The graphic “graphic” novel and a robust lit survey course

What are your most memorable classes?  Most of us would like say something that includes multiple mediums: listening to readings, performances, watching film, and being shown examples of concurrent artwork alongside the literature of the time.  Some of our most robust lit survey courses in undergrad likely contained a healthy dose of art history as well.  Whether it was the tapestries or illuminated manuscripts of medieval literature or Pablo Picasso’s Les Desmoiselles alongside late 19th and early 20th century modernist writers, art is ubiquitously connected with literature.   Therefore, (for me), it is easy to build a bridge between the literature classroom and a graphic novel.

I was unprepared literally or graphically for the gruesome nature of Nat Turner, which probably made my reaction to what I was “reading” all the more interesting in hindsight.  I won’t finish the frames with the baby dangling over the shark, or the inset frames depicting dead faces or severed limbs.  That being said, I am likely not a prime example of someone whose softer sensibilities would be violated by such things.  My guiltier pleasures include films by Guy Ritchie, shows like The Sopranos and Sons of Anarchy, and smuttier non-literary books I don’t wish to divulge here to the public.  To me, Graphic Novels and other non-traditional literary genres are equally important in terms of our student’s interpretive faculties.   The lines of distinction by high-art and street-art are continually blurred and why the hell not?!  It’s not like graphic novels will discredit the value of those that preceded it.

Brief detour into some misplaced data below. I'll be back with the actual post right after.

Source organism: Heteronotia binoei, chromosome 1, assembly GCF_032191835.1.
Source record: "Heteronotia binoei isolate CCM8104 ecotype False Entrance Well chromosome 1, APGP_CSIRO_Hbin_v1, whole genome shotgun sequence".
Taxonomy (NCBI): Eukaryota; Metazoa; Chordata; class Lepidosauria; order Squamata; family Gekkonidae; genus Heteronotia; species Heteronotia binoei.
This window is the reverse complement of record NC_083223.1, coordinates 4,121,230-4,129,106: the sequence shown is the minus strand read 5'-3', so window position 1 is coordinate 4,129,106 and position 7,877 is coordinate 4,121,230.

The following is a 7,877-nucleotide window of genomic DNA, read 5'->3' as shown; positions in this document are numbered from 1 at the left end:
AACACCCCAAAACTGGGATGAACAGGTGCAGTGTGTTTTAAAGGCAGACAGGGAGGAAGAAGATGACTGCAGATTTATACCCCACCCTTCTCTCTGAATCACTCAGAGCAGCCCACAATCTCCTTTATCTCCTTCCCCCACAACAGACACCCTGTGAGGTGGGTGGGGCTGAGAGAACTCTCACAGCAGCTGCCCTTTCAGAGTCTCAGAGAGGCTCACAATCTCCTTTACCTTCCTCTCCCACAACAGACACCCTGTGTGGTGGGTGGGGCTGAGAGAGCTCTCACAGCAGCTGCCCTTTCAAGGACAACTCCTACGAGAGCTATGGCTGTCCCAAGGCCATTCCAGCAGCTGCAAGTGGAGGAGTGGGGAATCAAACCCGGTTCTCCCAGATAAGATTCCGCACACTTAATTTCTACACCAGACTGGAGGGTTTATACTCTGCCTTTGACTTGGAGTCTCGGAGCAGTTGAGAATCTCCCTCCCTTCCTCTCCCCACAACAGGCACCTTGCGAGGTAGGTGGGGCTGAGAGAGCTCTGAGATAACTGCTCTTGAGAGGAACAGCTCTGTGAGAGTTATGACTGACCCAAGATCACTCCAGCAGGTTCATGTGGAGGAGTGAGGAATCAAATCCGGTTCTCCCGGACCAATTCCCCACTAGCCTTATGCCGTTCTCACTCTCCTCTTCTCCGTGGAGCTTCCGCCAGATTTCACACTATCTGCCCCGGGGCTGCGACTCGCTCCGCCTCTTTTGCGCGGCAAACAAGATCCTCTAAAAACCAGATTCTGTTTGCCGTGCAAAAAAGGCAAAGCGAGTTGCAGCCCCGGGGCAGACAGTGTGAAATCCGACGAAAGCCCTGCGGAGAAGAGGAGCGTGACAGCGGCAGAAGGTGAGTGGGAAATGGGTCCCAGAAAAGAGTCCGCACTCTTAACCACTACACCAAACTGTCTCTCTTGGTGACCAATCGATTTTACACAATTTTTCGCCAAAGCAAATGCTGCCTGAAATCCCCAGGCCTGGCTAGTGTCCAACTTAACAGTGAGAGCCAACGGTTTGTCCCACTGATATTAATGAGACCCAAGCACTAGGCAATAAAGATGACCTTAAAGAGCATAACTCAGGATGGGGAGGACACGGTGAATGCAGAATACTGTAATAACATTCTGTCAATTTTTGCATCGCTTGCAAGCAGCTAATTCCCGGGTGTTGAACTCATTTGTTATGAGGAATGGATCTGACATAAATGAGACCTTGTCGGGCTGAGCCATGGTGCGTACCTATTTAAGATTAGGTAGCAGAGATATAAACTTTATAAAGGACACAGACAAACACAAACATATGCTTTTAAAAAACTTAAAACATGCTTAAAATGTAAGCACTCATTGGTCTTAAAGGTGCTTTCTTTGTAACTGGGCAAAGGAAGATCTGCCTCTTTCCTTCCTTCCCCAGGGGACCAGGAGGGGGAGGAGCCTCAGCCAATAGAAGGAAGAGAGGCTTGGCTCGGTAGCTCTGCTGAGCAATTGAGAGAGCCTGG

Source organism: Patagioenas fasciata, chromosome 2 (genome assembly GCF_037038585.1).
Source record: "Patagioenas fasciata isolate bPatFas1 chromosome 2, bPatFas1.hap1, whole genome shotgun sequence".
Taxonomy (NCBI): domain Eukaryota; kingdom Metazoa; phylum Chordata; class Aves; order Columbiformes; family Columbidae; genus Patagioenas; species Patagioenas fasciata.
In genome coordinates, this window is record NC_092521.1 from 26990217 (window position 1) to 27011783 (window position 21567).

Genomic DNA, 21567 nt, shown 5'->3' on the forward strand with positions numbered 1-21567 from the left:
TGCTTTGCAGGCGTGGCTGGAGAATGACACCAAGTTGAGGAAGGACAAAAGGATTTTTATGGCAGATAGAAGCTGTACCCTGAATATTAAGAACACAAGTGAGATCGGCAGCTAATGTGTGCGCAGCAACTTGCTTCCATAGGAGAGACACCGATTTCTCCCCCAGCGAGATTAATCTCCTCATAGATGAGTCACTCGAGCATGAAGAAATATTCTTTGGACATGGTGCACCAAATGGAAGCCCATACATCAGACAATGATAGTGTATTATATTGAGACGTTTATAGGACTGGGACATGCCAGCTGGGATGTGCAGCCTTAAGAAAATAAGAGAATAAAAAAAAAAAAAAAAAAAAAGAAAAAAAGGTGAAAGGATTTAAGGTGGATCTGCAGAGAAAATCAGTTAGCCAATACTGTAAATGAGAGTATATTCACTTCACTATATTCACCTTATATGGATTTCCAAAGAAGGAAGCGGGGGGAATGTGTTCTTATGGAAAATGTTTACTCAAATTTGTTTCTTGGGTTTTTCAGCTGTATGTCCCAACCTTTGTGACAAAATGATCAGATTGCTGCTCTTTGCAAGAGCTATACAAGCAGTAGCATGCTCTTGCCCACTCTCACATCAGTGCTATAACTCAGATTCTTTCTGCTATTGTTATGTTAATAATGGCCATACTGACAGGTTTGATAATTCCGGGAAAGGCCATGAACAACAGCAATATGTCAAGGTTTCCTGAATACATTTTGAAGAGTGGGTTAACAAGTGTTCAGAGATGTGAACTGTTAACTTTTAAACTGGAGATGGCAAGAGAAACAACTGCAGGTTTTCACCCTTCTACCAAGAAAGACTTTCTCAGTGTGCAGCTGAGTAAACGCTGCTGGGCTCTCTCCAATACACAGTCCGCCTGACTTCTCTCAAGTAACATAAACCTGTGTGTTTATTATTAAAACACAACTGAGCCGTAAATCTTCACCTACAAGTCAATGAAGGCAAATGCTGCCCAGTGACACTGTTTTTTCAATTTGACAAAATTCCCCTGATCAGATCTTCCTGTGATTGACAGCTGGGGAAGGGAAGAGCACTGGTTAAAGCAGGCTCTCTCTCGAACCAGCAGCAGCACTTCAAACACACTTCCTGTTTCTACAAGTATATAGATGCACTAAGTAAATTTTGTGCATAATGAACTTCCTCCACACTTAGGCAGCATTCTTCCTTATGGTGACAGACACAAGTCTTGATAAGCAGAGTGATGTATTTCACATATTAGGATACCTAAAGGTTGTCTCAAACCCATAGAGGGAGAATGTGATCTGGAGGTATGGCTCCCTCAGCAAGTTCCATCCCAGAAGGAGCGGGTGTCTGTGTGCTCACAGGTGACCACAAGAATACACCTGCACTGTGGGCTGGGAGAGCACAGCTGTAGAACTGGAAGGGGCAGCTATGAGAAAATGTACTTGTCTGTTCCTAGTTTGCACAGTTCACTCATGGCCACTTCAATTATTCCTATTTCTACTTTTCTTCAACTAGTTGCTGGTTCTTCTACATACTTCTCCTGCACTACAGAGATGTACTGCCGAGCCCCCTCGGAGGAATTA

McCloud’s meta-renderings of showing and telling the visual and literary concepts that go into the design renderings of graphic novels was particularly enlightening to me as someone who has not had the pleasure or privilege to have the material brought into class with any fervency.  The graphic novel allows the literature student to step back from decoding text and sit back to observe as moment, subject, and action occurs in front of them, much like watching tv or film.  Rather than busily consulting supporting text and reference lit, images and occurrence can simply wash over one’s consciousness with the effective force of display.

All of this being said, I refrain that text and picture are complementary and should therefore be practiced in balanced unison, as much as this is possible.